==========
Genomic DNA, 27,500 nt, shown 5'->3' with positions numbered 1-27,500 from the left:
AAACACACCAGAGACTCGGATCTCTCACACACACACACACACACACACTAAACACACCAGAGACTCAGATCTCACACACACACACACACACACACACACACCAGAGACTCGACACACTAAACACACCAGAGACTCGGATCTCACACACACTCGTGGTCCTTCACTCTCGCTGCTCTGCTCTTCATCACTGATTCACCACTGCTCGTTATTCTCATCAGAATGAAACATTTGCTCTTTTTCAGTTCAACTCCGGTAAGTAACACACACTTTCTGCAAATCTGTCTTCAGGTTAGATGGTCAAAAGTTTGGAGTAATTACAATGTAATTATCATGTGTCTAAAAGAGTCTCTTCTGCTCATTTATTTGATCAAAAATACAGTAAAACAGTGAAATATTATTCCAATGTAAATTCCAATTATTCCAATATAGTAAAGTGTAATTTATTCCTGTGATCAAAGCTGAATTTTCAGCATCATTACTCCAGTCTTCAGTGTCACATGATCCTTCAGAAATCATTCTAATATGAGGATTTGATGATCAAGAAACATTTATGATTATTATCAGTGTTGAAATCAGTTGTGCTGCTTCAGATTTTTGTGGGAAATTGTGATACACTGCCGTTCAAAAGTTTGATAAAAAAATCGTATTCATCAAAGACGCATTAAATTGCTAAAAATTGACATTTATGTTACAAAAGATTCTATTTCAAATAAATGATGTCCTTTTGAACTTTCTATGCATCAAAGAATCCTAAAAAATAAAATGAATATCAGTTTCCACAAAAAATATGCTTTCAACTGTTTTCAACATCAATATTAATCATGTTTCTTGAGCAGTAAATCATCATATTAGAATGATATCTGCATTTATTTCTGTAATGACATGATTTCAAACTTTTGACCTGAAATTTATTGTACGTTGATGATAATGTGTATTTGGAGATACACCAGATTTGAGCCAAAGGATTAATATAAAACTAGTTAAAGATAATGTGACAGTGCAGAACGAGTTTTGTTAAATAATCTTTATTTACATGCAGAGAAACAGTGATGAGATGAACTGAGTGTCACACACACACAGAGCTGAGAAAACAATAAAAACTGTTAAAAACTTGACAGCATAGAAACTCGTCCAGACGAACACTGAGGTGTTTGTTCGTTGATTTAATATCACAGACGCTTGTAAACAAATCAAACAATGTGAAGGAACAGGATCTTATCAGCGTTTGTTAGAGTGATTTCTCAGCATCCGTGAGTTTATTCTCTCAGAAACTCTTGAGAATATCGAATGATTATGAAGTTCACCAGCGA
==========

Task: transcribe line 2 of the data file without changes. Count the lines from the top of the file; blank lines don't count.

AAACACACCAGAGACTCGGATCTCTCACACACACACACACACACACACTAAACACACCAGAGACTCAGATCTCACACACACACACACACACACACACACACCAGAGACTCGACACACTAAACACACCAGAGACTCGGATCTCACACACACTCGTGGTCCTTCACTCTCGCTGCTCTGCTCTTCATCACTGATTCACCACTGCTCGTTATTCTCATCAGAATGAAACATTTGCTCTTTTTCAGTTCAACTCCGGTAAGTAACACACACTTTCTGCAAATCTGTCTTCAGGTTAGATGGTCAAAAGTTTGGAGTAATTACAATGTAATTATCATGTGTCTAAAAGAGTCTCTTCTGCTCATTTATTTGATCAAAAATACAGTAAAACAGTGAAATATTATTCCAATGTAAATTCCAATTATTCCAATATAGTAAAGTGTAATTTATTCCTGTGATCAAAGCTGAATTTTCAGCATCATTACTCCAGTCTTCAGTGTCACATGATCCTTCAGAAATCATTCTAATATGAGGATTTGATGATCAAGAAACATTTATGATTATTATCAGTGTTGAAATCAGTTGTGCTGCTTCAGATTTTTGTGGGAAATTGTGATACACTGCCGTTCAAAAGTTTGATAAAAAAATCGTATTCATCAAAGACGCATTAAATTGCTAAAAATTGACATTTATGTTACAAAAGATTCTATTTCAAATAAATGATGTCCTTTTGAACTTTCTATGCATCAAAGAATCCTAAAAAATAAAATGAATATCAGTTTCCACAAAAAATATGCTTTCAACTGTTTTCAACATCAATATTAATCATGTTTCTTGAGCAGTAAATCATCATATTAGAATGATATCTGCATTTATTTCTGTAATGACATGATTTCAAACTTTTGACCTGAAATTTATTGTACGTTGATGATAATGTGTATTTGGAGATACACCAGATTTGAGCCAAAGGATTAATATAAAACTAGTTAAAGATAATGTGACAGTGCAGAACGAGTTTTGTTAAATAATCTTTATTTACATGCAGAGAAACAGTGATGAGATGAACTGAGTGTCACACACACACAGAGCTGAGAAAACAATAAAAACTGTTAAAAACTTGACAGCATAGAAACTCGTCCAGACGAACACTGAGGTGTTTGTTCGTTGATTTAATATCACAGACGCTTGTAAACAAATCAAACAATGTGAAGGAACAGGATCTTATCAGCGTTTGTTAGAGTGATTTCTCAGCATCCGTGAGTTTATTCTCTCAGAAACTCTTGAGAATATCGAATGATTATGAAGTTCACCAGCGA